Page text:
Climate is very hot in the press these days (yes little joke there), so I'll do an occasional roundup when I see interesting stories.

The big news right now is the US Supreme Court ruling that the Environmental Protection Agency can and should regulate carbon dioxide pollution (or at least come up with a defensible reason not to). Mike is blogging about that so I won't cover it except for this excerpt from the San Francisco Chronicle about how the ruling helps the California government's own efforts to cut down on car pollution:

State Attorney General Jerry Brown said that the court, by ruling that the Clean Air Act applies to emissions that cause climate change, strengthened California's defense of its groundbreaking law requiring new vehicles sold in the state to meet gradually tighter standards for greenhouse gases, starting with the 2009 models.

The ruling "makes it very clear that California has a right to regulate greenhouse gases,'' since the federal government has historically allowed the state to exceed federal standards in regulating air pollutants, Brown said at a news conference. But his interpretation was quickly disputed by an auto industry lawyer.

Heh. I bet it was.

The other big news today was the IPCC meeting in Brussels which I blogged about here. Different papers ran with different angles on this one.

USA Today ran with the headline, "Science panel: 'Species are going to be lost'", saying:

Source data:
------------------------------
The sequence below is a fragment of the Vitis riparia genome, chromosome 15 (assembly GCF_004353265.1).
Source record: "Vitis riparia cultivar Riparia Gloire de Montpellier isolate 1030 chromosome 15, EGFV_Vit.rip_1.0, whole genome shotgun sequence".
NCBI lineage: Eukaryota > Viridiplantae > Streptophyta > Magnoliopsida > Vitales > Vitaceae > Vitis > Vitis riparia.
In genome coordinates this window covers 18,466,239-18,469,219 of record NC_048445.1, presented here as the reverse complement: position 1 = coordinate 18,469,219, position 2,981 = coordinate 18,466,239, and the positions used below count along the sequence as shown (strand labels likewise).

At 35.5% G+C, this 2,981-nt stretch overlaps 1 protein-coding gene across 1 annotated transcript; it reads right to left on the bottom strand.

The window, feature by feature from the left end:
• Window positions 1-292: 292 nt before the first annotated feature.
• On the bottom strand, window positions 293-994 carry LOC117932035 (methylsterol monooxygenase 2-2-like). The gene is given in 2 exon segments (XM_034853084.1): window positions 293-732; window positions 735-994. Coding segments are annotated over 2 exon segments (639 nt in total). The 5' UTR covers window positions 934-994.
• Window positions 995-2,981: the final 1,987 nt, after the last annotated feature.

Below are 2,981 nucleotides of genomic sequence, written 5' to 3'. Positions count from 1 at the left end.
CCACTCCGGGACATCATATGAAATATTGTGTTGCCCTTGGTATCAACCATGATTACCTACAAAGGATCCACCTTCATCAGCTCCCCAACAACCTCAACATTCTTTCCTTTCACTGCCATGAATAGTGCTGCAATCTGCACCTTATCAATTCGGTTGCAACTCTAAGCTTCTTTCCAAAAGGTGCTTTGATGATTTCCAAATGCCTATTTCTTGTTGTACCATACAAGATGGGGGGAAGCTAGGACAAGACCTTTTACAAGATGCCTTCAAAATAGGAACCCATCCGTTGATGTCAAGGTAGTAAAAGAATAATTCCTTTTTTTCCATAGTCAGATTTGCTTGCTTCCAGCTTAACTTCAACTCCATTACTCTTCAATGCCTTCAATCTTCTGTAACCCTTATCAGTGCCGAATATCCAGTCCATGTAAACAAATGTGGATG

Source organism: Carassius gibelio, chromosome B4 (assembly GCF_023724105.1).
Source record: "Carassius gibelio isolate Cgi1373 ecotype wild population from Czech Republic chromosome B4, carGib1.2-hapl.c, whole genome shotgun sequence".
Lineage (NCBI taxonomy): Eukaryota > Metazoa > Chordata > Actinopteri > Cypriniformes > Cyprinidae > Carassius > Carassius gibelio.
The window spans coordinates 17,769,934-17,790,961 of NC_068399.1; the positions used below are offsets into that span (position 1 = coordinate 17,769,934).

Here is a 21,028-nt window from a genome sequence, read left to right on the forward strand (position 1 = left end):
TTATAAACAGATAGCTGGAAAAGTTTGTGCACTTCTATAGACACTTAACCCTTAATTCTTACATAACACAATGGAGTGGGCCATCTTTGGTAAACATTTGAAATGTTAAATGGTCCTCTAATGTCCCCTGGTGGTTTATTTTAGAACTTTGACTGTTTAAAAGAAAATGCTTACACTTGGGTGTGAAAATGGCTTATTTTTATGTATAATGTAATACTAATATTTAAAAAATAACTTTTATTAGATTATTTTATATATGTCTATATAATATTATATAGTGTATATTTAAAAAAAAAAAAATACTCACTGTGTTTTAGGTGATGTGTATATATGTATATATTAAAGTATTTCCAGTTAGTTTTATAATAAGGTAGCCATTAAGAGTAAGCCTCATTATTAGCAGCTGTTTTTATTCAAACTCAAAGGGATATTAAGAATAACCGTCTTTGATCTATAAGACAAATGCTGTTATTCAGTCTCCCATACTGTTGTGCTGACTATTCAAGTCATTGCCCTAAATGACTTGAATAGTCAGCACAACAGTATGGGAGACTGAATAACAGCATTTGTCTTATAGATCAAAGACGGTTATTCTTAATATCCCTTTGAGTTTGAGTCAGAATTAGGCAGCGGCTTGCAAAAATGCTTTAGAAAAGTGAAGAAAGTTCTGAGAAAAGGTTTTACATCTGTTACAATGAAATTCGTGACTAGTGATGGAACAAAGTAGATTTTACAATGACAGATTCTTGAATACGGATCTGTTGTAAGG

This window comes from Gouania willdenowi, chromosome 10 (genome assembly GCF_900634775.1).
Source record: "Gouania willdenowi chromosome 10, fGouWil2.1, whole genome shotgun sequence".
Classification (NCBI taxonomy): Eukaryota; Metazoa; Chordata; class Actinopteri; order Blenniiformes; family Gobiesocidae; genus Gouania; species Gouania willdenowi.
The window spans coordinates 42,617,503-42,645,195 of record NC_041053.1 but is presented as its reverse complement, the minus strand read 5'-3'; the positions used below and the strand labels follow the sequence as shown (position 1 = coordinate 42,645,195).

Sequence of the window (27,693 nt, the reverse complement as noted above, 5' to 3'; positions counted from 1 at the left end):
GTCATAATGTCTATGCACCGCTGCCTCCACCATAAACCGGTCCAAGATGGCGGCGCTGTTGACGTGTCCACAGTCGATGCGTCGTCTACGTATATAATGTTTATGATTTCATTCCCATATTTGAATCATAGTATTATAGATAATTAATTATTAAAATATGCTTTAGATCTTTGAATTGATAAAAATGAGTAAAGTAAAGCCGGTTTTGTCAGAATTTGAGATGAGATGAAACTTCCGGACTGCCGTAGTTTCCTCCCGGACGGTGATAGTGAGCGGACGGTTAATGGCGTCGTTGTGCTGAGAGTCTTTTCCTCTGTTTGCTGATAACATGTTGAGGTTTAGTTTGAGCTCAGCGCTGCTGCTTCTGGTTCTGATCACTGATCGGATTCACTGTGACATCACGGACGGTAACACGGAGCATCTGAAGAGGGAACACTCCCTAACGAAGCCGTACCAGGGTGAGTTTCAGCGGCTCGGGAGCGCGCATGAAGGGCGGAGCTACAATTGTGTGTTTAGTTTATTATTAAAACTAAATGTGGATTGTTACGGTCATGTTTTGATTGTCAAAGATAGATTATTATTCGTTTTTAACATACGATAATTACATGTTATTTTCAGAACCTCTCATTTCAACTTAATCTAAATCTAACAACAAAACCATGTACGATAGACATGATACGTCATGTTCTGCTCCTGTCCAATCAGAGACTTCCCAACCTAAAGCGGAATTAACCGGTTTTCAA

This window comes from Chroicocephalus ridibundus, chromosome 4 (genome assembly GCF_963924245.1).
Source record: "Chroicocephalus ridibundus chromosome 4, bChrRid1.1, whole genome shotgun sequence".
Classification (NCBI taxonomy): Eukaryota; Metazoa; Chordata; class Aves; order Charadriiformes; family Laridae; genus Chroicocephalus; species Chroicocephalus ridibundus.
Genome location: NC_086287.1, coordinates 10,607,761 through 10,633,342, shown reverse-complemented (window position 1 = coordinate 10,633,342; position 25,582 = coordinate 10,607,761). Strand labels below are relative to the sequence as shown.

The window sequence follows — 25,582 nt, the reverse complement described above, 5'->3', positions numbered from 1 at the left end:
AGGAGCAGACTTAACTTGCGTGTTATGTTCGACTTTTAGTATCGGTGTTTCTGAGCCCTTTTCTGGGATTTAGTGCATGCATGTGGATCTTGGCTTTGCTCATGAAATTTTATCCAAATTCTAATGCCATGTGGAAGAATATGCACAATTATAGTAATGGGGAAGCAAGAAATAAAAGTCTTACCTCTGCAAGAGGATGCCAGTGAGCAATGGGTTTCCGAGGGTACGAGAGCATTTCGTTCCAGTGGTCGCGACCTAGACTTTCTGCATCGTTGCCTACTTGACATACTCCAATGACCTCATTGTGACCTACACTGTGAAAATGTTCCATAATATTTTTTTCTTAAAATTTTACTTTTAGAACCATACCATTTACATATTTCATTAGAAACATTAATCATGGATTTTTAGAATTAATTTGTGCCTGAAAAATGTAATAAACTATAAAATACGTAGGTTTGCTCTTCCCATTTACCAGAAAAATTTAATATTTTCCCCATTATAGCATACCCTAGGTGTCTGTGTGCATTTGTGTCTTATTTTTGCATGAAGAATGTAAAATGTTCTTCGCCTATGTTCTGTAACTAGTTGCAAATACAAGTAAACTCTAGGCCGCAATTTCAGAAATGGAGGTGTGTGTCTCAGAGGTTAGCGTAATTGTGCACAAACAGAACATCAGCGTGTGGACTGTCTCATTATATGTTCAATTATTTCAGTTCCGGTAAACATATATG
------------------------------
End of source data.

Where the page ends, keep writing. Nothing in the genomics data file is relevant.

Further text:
From the micro to the macro, from plankton in the oceans to polar bears in the far north and seals in the far south, global warming has begun changing life on Earth, international scientists will report next Friday.

While China Central Television ran a story titled, "IPCC report warns global warming to increase hunger":

Global warming could increase hunger in Africa and melt most Himalayan glaciers in 30 years. This comes from a draft UN report presented at the IPCC meeting in Brussels on Monday. The report also warns the poorest nations are likely to suffer most.

Many papers covered with the political angle as the US and Australia came under fire on the first day of the conference for failing to support legally binding international measures:

At the start of a five-day U.N. climate change conference, EU Environment Commissioner Stavros Dimas criticized the two major holdouts to the 1997 Kyoto Protocol for their reluctance to join the 27-nation EU and other rich countries in fighting climate change.

Dimas said the U.S. should end its "negative attitude" toward international negotiations on a new climate change pact to reduce emissions, which could start in December.

The UK Telegraph ran commentary wondering if we have finally reached a tipping point where public pressure will demand real action on climate change, and looking back at how we managed to get a past crisis under control:

This Friday, the Intergovernmental Panel on Climate Change (IPCC) will produce the second of three major reports. Hundreds of experts have contributed to it, and while the results are a closely guarded secret, you can bet that the picture is not going to be pretty.

Indeed, the most important tipping point of all might be when the world decides that climate change is a real and present danger and decides to do something. We can learn a lot from that other great bugbear of modern environmentalism: ozone.

Ahh, the ozone hole. Now there's a blast from the past.